St. Paul — The Minnesota DNR issued an order in late June that will require hunters to use nontoxic, lead-free ammunition when hunting on 56 state scientific and natural areas where hunting is allowed.
The new order was signed June 27 by DNR Commissioner Sarah Strommen, a move that stopped short of banning lead fishing tackle on SNAs and prohibiting lead ammunition at state parks for special hunts, which was sought by a coalition of conservation groups headed by Friends of Minnesota Scientific and Natural Areas.
“It’s a great first step, but only a first step,” said Tom Casey, president of the Friends group, which has sent petitions to the DNR over a period of years, asking for the lead-free changes.
Casey, an attorney from Mound, said the Friends of Minnesota SNAs will continue advocating with the DNR and the state Legislature to get a “wider ban” on lead ammunition and fishing tackle.
“We didn’t get everything we wanted with the DNR, but we believe the politics is there now,” Casey said. “We also believe the science is settled on the harmful effects of lead in the environment and how it can impact the health of humans and wildlife.”
Meanwhile, Minnesota DNR Parks and Trails Director Ann Pierce said Monday that lead use for special hunts at state parks is being addressed through the expedited emergency rule process. “This should be completed in the next week or so,” Pierce wrote in an email to Outdoor News.
Federal Ammunition on Monday criticized the commissioner’s order in a letter to Strommen dated July 10: “Minnesota DNR policy should focus on maintaining and growing hunting opportunities for all, not catering to the opinions of the extremes. This decision was made in isolation – no alternative viewpoints or stakeholder perspectives considered. An issue as important as this should have full transparency as well as stakeholder input and should be determined through the legislative process and not via agency directives.”
The letter, which you can read in full here, said the action “builds barriers to resident and nonresident enjoyment of our hunting heritage and the outdoors.”
The letter concludes with a request from Federal: “We respectfully request that this rule be withdrawn and request a meeting with you, your staff, and the governor. This order did not include a legislative process, public comment period, or industry dialogue, and the only certain result is harming hunters, Minnesota’s workforce, and the future of wildlife management funding in Minnesota.”
According to Casey, Strommen’s order was published in the state registry Monday and should go into effect this year, including being incorporated into the Minnesota Hunting & Trapping Regulations handbook, which is set for release in early August.
The DNR manages roughly 160 SNAs across the state, totaling 192,000 acres. Strommen’s order indicates that SNAs “are exceptional places where native plants and animals flourish; where rare species are protected; and where we can know, and study, Minnesota’s fascinating natural features.”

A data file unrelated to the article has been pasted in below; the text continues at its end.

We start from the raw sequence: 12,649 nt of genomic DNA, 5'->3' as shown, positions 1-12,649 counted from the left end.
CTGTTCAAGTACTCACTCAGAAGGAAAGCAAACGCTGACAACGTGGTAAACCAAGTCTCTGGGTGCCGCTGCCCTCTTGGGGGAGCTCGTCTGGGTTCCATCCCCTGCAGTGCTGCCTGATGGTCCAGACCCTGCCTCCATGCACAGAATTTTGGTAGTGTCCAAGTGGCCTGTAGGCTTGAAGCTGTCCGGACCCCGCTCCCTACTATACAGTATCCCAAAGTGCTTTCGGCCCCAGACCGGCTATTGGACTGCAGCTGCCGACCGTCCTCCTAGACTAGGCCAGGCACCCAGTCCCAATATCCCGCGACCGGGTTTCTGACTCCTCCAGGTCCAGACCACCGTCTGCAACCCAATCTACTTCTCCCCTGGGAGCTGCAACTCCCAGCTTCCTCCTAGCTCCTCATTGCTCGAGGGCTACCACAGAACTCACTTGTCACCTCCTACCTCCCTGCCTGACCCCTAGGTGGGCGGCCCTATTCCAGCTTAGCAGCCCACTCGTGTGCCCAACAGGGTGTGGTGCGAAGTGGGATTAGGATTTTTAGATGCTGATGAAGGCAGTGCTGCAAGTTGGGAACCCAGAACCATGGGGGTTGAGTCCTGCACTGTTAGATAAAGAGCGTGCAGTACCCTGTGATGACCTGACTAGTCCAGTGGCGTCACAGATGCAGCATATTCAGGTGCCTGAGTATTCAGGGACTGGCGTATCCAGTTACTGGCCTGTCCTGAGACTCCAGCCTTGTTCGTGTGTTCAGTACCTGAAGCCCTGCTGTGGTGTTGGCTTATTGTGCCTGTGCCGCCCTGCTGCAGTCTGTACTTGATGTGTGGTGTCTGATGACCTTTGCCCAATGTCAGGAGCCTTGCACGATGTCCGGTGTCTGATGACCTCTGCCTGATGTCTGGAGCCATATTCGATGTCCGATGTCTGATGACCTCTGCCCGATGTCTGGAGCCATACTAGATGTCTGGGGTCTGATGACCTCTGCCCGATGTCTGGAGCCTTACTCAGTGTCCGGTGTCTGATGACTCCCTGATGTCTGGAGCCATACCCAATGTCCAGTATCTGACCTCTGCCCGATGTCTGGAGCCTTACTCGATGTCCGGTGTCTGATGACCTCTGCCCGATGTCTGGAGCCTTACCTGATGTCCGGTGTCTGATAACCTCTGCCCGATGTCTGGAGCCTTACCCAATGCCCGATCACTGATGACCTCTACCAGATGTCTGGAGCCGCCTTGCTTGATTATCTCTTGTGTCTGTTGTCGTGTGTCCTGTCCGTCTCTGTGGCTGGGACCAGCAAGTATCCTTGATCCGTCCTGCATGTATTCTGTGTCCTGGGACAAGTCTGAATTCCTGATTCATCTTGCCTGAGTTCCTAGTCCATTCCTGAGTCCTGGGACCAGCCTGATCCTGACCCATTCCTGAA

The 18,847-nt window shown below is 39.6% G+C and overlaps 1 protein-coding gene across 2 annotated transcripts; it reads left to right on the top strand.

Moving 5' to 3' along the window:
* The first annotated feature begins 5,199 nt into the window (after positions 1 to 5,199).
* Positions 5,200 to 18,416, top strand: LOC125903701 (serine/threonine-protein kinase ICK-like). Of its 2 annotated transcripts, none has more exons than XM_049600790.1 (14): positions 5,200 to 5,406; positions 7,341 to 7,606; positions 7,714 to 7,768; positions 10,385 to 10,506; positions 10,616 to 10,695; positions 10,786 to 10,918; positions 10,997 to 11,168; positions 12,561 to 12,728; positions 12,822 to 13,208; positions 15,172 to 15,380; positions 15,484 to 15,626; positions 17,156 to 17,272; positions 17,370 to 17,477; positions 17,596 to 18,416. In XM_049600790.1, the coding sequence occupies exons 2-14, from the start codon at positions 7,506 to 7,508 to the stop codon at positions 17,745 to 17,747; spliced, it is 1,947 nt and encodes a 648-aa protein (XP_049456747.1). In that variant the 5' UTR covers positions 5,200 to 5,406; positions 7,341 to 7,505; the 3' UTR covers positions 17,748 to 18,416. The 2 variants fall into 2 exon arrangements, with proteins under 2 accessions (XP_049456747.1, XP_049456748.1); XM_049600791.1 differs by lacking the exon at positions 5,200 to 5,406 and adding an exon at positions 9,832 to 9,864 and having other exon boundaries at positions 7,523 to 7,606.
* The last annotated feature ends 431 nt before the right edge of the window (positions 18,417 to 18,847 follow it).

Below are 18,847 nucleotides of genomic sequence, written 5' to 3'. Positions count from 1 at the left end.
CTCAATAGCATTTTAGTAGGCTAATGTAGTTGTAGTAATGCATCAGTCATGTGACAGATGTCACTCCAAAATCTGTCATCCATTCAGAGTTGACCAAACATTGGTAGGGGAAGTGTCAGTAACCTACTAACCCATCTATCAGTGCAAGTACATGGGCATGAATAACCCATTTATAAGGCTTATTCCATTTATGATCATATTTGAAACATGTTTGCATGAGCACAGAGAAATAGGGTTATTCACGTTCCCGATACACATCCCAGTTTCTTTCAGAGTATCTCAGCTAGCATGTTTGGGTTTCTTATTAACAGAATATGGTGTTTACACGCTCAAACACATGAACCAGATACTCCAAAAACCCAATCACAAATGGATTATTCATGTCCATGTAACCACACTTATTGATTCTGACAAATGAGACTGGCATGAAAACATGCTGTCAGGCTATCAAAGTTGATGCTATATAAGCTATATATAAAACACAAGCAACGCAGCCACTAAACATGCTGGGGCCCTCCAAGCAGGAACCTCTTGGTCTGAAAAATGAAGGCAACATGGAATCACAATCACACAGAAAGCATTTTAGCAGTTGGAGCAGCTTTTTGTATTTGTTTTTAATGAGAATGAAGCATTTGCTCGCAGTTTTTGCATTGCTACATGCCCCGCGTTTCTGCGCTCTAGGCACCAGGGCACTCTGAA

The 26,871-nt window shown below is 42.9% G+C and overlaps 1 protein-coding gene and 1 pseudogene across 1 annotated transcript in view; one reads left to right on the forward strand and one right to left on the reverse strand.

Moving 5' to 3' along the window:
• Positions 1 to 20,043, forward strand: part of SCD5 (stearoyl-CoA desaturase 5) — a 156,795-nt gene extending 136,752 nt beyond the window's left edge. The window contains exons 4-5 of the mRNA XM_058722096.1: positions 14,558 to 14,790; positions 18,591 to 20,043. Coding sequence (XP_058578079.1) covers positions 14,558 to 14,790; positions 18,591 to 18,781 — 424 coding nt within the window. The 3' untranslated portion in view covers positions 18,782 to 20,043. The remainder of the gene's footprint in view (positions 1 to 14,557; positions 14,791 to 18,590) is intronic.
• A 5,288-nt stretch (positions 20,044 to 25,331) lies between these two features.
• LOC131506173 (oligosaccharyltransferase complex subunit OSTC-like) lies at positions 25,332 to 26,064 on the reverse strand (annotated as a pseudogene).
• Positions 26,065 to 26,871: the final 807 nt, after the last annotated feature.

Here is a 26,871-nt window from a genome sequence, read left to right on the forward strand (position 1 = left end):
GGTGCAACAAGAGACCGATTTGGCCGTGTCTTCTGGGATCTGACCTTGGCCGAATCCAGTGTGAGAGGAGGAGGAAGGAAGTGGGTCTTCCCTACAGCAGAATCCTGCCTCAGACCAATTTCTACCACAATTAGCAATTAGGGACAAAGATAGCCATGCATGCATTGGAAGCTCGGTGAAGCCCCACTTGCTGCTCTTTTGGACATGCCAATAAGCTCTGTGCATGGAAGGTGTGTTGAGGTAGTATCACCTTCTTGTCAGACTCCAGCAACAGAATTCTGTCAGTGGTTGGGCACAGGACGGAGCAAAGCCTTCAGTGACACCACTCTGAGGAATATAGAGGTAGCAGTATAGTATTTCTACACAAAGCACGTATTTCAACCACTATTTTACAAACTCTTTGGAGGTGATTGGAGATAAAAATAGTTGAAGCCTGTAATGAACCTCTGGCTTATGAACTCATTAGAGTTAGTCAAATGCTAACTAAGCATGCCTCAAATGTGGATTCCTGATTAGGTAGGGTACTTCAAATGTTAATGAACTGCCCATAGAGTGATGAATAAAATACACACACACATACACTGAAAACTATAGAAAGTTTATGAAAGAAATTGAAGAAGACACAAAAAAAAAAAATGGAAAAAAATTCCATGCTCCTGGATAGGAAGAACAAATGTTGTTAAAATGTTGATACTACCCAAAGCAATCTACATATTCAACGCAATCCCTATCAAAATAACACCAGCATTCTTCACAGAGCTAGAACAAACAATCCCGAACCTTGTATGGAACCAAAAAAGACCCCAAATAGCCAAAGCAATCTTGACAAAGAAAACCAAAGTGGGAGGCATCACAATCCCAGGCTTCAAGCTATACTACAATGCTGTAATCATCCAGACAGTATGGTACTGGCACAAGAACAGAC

Using lead ammunition in SNAs undermines the value and purpose of SNAs, according to the order. “The commissioner is required to manage SNAs in a manner consistent with the purpose of the SNA designation …,” Strommen’s order states. “Ammunition containing lead is toxic to wildlife and humans and is not naturally occurring within SNAs.”
Casey and other conservationists, including Carrol Henderson, retired Minnesota DNR Nongame Wildlife Program supervisor, said he worries that various bird species – from raptors to waterfowl – continue to be poisoned after feeding on whitetail gut piles left behind by deer hunters who use lead ammunition.
In addition, they say research has shown how birds – including loon, eagles, swans, and others – are poisoned by ingesting lead fishing tackle found in lakes and other state water bodies.
The 56 SNAs listed in Strommen’s order are scattered across the state. The order exempts 18 peatland SNAs where hunting is allowed: “Because the management of these lands is set by statute, the commissioner has no legal authority to modify the use of these lands …,” according to Strommen’s order.
Casey’s Friends group has asked the DNR for a “statewide ban” on lead ammunition and fishing tackle since 2018. In the proposed master plans for two state wildlife management areas – Whitewater and Red Lake – the group has asked the DNR to include language, according to Casey, “to get the lead out.” Casey said he believes Strommen’s order on the 56 SNAs “is one step closer” to Minnesota hunters and anglers transitioning to lead-free alternatives.
“We believe that transitioning to nontoxic ammunition and tackle casts hunters and anglers in a very positive of light … as conservationists, not polluters,” said Casey, adding that his group fully supports hunting and fishing, as do the 22 other conservation groups who signed the DNR petition. “We said that in the petition, that we support the state’s constitutional amendment (right to hunt and fish),” Casey said.
According to the DNR’s website, the agency encourages hunters to consider using nontoxic alternatives for all their hunting. The agency says “effective nontoxic ammunition is widely available and costs about as much as a box of premium lead.”
Using nontoxic shot also eliminates the potential risk of ingesting lead in game “consumed by hunters and their families.” That’s particularly true in venison, according to a Minnesota DNR study.
In 1991, due to waterfowl population health concerns, the federal government officially banned the use of lead shot nationwide in waterfowl hunting. The mandate, issued by the U.S. Fish and Wildlife Service, required hunters use nontoxic shot. In Minnesota, nontoxic shot has been required for waterfowl hunting since 1986.